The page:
Blind Spot 65: Bonnie and Clyde

Part of the purpose of the Blind Spot series is to challenge myself to watch classic films outside of my comfort zone. These are usually films I’ve heard great things about but have been hesitant to watch for one reason or another. 1967’s Bonnie and Clyde definitely fall into that description. A landmark of its time Bonnie and Clyde is a film that changed cinema with its grounded feel and shocking violence and sensuality.

Of course, Bonnie and Clyde tells the story of the outlaw couple in Depression Era America. Bonnie is played by Faye Dunaway and Clyde by Warren Beatty. Gene Hackman and Estelle Parson also play notable supporting roles (Parson won an Oscar for Best Supporting Actress). Burnett Guffey also won an Oscar for the incredible cinematography.

The best thing about Bonnie and Clyde is its realism. Even though I know it plays fast and loose with the real story of the couple, when you are watching it feels real. It feels like what it might actually have been like stealing and scrounging for food and lodging- learning to dodge bullets along the way. Nothing feels clean or glossed up for the movies.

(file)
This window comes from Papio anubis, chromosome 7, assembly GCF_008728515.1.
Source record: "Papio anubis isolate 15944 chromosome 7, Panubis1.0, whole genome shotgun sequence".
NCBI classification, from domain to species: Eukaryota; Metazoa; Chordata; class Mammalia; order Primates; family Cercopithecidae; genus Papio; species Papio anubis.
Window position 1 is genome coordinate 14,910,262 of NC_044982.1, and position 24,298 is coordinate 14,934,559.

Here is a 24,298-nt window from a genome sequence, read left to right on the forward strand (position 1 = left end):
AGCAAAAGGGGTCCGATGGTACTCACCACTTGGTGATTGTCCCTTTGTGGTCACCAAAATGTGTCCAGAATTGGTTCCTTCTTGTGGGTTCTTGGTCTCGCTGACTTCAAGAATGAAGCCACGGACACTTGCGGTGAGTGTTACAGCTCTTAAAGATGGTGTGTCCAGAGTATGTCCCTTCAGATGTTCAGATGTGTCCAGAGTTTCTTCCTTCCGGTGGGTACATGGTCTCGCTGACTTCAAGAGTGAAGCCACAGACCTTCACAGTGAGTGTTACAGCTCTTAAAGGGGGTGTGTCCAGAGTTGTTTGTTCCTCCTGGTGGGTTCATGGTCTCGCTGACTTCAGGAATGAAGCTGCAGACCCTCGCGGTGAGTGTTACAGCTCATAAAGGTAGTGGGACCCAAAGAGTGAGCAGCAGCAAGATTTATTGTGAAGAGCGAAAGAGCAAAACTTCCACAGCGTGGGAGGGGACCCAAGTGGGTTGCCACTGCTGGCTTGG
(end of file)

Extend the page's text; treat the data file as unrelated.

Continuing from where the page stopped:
As you are watching you feel the exhaustion from the actors as if they were actually experiencing the events of the film. And by the time you get to its very graphic ending it is a relief for the chase is finally be over. I can see why critics like Pauline Kael and Roger Ebert were so drawn to such a visceral piece of work.

All that said, the film could do a better job in helping us to get to know Bonnie and Clyde as characters better. They are always kept at a distance and that’s a weakness in the script. Also, this type of violence just isn’t my cup of tea so I don’t picture myself ever watching Bonnie and Clyde ever again.

Still, I’m glad I saw it once to see a turning point in film and to broaden the scope of the films I have seen.

Have you seen Bonnie and Clyde? What did you think of this classic?

6.5 out of 10

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